When it comes to Colombian drug barons, the first name that springs to mind will likely be Pablo Escobar, and rightfully so after he built a drug empire that largely went unrivalled until recent times. Escobar was a larger than life character who amassed so much power and money he eventually ended up literally going to war with his own country. The “king of coke” was a globally feared man and you’d certainly not want to have crossed him back in those days judging by some of the stories floating around.
Before Pablo came on the scene there was another drug boss who was arguably much scarier than Escobar ever was, her name was Griselda Blanco.
Griselda Blanco was a notoriously cruel and scary Columbian drug lord who reigned in the 1970's to early 1980's. Some likened her to being the Devil in disguise, someone you'd never want to meet even if she seemed friendly enough. For starters, given the fact she was a female living in Colombia at a very dangerous time and still managed to build a cocaine drug empire tells you just how dangerous this woman was.
Blanco started out as a talented young pickpocket on the mean streets of Medellín, the same place Pablo Escobar came from. She grew up around violence and was abused by her mother for much of her life until she ran away from home at 14 years old. At just 11 years old, Blanco showed the first signs of just how ruthless she could be when she kidnapped a young boy from a wealthy family.
Blanco decided she would kidnap the boy from a nearby wealthy neighbourhood and demand a ransom from the family. The family refused to pay the ransom so Blanco ruthlessly shot the young boy in the head.neighborhood and demand a ransom from the family. The family refused to pay the ransom so Blanco ruthlessly shot the young boy in the head.
Griselda Blanco spent much of her early teenage years working as a prostitute to make ends meet. That's where she met her first husband Carlos Trujillo, a notorious local hustler and criminal. Blanco learned a lot from working alongside Trujillo which gave her an insight into what it takes to run a criminal empire. Griselda and Trujillo eventually got divorced sometime in the 60's and as a parting gift, she had him executed a few years later for his troubles ...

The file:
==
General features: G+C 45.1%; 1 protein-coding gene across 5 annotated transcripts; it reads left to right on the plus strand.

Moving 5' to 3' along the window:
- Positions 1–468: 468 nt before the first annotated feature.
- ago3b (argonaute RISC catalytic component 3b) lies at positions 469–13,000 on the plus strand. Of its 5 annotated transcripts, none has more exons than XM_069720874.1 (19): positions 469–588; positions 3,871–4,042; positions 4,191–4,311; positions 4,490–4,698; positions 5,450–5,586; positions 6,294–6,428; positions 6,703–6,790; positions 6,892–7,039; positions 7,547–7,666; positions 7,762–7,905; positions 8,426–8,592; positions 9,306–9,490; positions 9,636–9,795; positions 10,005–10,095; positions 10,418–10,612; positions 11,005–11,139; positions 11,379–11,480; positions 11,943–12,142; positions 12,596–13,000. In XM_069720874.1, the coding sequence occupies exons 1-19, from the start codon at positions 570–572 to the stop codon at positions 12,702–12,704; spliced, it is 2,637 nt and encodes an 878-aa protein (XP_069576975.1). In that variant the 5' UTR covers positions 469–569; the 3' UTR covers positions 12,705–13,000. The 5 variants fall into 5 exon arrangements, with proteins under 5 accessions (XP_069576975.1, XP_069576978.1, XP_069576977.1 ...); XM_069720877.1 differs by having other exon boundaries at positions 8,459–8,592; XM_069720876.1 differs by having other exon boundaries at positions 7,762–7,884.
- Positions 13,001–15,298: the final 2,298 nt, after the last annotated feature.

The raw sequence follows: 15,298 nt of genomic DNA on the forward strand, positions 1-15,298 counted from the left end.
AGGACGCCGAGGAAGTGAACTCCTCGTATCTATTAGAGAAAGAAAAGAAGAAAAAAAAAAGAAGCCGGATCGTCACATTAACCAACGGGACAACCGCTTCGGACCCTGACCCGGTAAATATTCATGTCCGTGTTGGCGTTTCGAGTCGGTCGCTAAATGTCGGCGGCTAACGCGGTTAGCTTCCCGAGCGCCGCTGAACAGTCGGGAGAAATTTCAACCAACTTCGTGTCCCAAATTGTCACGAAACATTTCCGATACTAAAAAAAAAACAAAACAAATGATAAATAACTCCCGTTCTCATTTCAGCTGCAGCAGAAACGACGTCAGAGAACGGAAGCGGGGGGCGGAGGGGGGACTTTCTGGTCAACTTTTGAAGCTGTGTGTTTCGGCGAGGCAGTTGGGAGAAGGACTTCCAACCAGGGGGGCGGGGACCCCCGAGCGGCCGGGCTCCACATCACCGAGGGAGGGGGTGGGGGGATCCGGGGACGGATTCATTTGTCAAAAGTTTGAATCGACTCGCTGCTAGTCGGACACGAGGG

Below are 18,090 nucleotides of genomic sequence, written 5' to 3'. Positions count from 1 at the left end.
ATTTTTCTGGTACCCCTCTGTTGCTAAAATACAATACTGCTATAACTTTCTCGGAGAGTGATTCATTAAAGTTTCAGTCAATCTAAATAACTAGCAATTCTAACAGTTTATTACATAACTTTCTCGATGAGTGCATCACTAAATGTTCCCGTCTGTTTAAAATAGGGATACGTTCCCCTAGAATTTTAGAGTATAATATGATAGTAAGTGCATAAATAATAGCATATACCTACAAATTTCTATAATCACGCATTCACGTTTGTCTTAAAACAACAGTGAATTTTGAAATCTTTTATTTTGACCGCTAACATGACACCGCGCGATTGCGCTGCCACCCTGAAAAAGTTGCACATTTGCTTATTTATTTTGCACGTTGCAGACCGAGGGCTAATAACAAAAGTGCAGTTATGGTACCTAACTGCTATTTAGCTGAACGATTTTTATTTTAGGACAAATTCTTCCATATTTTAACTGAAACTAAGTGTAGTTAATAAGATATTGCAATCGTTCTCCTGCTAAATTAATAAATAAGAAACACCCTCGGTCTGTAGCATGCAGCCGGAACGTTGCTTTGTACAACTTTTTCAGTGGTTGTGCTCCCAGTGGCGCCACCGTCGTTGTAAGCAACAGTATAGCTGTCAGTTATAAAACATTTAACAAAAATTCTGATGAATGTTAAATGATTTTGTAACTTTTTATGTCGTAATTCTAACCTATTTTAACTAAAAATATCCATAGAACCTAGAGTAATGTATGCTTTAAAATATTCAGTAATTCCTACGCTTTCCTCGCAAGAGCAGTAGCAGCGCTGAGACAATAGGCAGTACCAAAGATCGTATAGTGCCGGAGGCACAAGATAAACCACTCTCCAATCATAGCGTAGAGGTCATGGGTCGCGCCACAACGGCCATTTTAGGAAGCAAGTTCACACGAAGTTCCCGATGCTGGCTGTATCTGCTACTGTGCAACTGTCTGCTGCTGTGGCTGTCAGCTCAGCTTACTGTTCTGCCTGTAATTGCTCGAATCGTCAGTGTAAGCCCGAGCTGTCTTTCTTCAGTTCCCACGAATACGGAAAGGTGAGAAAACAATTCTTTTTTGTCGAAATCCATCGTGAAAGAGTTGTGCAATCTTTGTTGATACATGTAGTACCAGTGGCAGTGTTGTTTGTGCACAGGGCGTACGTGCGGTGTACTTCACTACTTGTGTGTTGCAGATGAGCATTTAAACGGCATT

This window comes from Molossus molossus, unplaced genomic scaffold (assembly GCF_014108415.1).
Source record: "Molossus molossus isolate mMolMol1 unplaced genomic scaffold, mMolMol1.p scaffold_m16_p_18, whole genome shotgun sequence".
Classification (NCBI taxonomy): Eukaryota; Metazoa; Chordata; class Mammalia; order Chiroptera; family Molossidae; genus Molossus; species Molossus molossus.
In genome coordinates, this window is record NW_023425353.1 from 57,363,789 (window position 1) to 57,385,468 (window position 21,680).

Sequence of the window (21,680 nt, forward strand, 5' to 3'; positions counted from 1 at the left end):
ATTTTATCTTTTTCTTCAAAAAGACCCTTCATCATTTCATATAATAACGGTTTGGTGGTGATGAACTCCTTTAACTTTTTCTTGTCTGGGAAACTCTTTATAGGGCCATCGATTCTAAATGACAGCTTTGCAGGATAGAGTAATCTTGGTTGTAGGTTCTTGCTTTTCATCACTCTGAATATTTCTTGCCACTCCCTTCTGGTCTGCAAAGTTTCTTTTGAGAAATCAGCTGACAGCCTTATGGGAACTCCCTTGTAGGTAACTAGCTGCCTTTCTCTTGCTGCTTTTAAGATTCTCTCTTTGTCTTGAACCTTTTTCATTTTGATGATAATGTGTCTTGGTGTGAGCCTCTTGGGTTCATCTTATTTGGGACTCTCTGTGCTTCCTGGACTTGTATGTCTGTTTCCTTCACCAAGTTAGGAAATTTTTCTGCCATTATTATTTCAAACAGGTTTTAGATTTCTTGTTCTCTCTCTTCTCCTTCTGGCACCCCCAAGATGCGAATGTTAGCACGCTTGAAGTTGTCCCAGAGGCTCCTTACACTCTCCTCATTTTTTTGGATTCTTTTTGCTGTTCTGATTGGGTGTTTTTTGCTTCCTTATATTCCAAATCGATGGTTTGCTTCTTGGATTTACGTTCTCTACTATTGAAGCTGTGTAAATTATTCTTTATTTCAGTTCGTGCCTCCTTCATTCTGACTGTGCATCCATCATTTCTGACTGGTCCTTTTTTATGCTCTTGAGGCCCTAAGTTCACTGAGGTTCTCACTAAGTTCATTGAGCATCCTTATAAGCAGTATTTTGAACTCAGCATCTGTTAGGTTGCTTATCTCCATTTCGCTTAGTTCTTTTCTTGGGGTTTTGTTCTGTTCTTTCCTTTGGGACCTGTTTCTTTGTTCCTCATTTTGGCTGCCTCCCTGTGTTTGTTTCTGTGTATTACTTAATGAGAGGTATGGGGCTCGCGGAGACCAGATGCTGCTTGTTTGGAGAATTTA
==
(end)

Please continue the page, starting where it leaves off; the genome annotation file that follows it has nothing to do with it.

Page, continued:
It was in the early 1970's Griselda got a taste of the cocaine trafficking business when she met her second husband, Alberto Bravo. Again Griselda learned a lot from her new husband who was already a key player in the Colombian cocaine scene. The couple moved to New York and took their business with them making a lot of money thanks to their cocaine connections back home in Colombia. Much of their success was down to Griselda who came up with clever ways to smuggle the cocaine into the United States. One of her favourite ways was to use custom made underwear which had hidden compartments inside to stash the cocaine. Drug mules from Colombia would then bring the drugs into the US wearing the underwear.
It wasn't long before the pair were making millions of dollars and started to draw heat and attention on themselves and their activities. US authorities began to monitor and investigate Griselda and her husband which eventually lead to her being indicted by a federal grand jury. Alberto, on the other hand, managed to slip away back to Colombia before being caught.
Before Griselda was due to face the grand jury she managed to mysteriously escape back to Columbia where she hunted down and shot her husband and his henchman. This marked the moment Griselda took over and became one of the most feared drug lords in Colombia.
In the late 1970s, Griselda moved back to the US and set up shop in Miami. She was single handily responsible for one of the bloodiest and most violent eras in Miami's history which shocked the world. Griselda's arrival quickly turned Miami into the murder capital of America and a place you really didn;t want to be living in at the time. She began what became known as "The Cocaine Wars" and systematically ordered the killings of rival drug bosses and associates. The streets of Miami were soaked with blood and authorities had a hard time dealing with the brutal execution style of business the Colombians brought over to the US. Police officers were either killed, became corrupt or simply quit their jobs it was so bad.
Business was good for Griselda who making an estimated $100 million a month from cocaine trafficking. She rarely left the safety of her Miami mansion and naturally had many enemies out to get revenge on her for her violence towards other gangs and cartels. Six attempts were made on her life while in Miami but she escaped every single hit giving her more notoriety back home and in the US.
Eventually, the law caught up with Griselda and she served 13 years in prison for drug charges that went back to her time in New York. While in prison, Miami authorities were behind the scenes trying to bring a capital murder case against the "God Mother" after capturing Jorge 'Rivi' Ayala, her number one hitman.
The the case soon fell apart when 'Rivi' was involved in a phone sex scandal with a secretary at the Miami-Dade County State Attorney’s office. Prosecutors who first sought the death penalty against Griselda, instead allowed her to plead guilty to just three murders even though she was suspected to have been responsible for at least 40 in Miami alone. Griselda was sentenced to 20 years in prison but was later deported back to Columbia in 2004.
Blanco gave up her life of crime when she arrived back in Columbia and lived out her final days in an upmarket neighbourhood. When she was extradited from the US she still had a lot of money and property left over from her cocaine dealings and lived a comfortable life. Finally, things caught up with Griselda when in September 2012 she was gunned down in a motorcycle assassination, a method she had invented during her reign as the "Godmother Of Cocaine."